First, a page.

Monday, 24 October 2016

Teaching Mixed-Ability ESL/EFL Classes

Mixed-ability ESL/EFL classes are very common in schools and universities throughout the world. These classes consist of students with varying levels of English from pure beginner to upper-intermediate. Furthermore, students in mixed-ability classes usually come from different learning backgrounds. As an ESL/EFL teacher, there are strategies you can use to overcome the challenges that this type of class poses.

Students benefit in many ways from mixed-ability ESL/EFL classes. Advanced students receive satisfaction from helping lower-level students, and students in a mixed-ability class develop strong ties with their classmates. Students can also learn how to become independent learners by learning at their own pace. Furthermore, students learn how to communicate within a group to achieve the tasks set in class. Having a class that is diverse is interesting not only for the students but for the teacher as well.

The biggest challenge for teachers is definitely finding the appropriate teaching materials and activities. The teacher needs to find the right balance of materials that are both interesting and challenging for the students. This can be difficult due to the varying abilities of the students and their different backgrounds. You might find that advanced students start to underachieve if the tasks set in class are inappropriate for their level. Other students may even intimidate them, if they are more introspective. Weaker students may also feel pressured in the classroom as the tasks may be beyond their capability. It can also take time to determine the needs of each student in the class. Being aware of the problems mixed-ability classes face helps the teacher tackle any problems quickly.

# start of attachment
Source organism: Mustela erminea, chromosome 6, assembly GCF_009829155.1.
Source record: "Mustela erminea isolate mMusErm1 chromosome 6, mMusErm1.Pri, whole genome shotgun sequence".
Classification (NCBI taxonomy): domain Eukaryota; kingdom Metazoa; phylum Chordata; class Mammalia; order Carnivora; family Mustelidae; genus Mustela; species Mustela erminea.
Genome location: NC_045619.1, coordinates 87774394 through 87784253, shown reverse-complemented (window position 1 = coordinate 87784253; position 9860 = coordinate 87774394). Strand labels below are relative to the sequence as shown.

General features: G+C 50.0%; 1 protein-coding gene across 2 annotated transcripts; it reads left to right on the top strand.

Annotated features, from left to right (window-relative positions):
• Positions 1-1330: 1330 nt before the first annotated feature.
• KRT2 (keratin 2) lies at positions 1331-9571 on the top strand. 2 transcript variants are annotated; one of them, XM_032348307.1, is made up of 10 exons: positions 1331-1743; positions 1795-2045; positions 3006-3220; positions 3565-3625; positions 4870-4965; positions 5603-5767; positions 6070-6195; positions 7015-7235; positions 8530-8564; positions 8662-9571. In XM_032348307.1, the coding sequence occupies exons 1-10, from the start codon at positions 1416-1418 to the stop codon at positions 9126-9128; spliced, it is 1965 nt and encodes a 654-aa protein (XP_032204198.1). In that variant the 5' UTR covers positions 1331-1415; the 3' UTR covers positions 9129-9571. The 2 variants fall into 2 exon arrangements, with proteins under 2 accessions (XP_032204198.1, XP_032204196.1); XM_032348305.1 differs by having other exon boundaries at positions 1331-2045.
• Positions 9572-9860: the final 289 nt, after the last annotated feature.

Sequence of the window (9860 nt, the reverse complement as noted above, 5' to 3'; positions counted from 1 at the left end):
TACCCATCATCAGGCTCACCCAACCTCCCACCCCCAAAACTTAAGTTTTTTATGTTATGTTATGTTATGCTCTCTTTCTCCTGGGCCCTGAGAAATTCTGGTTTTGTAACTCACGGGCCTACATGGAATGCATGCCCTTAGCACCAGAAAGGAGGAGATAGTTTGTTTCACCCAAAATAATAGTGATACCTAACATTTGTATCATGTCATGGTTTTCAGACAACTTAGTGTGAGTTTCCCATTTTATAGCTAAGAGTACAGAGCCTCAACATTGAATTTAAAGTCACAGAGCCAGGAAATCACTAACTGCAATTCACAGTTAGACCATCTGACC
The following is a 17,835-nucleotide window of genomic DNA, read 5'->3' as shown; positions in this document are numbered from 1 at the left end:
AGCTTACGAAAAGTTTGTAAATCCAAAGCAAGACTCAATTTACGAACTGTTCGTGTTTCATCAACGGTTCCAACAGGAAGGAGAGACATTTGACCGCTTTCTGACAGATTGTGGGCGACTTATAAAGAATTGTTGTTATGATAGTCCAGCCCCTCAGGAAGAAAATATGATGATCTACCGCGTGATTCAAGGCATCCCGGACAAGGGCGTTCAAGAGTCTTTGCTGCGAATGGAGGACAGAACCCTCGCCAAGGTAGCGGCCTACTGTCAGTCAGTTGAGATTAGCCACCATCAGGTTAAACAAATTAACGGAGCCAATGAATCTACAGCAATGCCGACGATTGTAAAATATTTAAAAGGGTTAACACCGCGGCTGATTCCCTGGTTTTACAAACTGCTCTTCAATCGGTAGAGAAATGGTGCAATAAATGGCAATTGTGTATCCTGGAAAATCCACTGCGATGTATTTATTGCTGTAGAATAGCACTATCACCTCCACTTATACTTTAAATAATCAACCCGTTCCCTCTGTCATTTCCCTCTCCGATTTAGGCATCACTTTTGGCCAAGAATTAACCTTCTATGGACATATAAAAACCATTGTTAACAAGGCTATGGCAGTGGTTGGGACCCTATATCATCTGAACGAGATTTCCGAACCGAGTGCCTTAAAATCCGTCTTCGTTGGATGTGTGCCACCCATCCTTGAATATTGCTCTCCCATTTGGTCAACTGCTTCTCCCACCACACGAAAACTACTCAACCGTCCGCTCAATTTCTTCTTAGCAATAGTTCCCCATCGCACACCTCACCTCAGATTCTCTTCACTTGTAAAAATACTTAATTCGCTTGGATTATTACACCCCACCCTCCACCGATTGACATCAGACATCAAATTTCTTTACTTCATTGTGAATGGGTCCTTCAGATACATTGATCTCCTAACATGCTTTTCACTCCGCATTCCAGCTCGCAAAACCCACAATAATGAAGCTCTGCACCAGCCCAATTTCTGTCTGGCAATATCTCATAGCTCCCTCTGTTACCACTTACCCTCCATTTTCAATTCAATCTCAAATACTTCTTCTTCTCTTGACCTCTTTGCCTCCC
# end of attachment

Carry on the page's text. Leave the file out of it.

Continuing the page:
Needs analysis is the best way to determine how to teach more effectively in a mixed-ability class. You can find out the students' strengths, weaknesses, language needs, learning styles and strategies.

Here are some questions you might want to ask:

Do you like to work on your own or with a partner?

What kind of class activities do you enjoy doing?

Which types of English skills would you like to develop?

Do you like participating in group work?

Why do you want to learn English?

Afterwards, you can collect the answers and formulate an action plan. Talking directly with the students will help everyone understand the situation and how to improve it. You may decide to have an open-class discussion and select different approaches according to the students' views. Once a plan has been drawn up, explain it to the students and get their agreement. This will help get the students' cooperation and make the class run smoother.

Try to pair weaker students with stronger students. However, in a freer practice activity, you might think about pairing stronger students together. Try to vary pairwork and group selections as often as possible. If you pair strong students together, give them a slightly harder task. However you decide to run the ESL/EFL class, keep the students informed of your intentions. This will help the students adapt better. You want to try to create a positive learning environment for everyone.

Mingling activities work well in mixed-ability classes. A mingling activity is where students interact with many other members of the class to perform a task. An example of this would be a 'Find someone who' activity. These types of activities can be found in our Resources Section.

Teaching Mixed-Ability Classes.PDF


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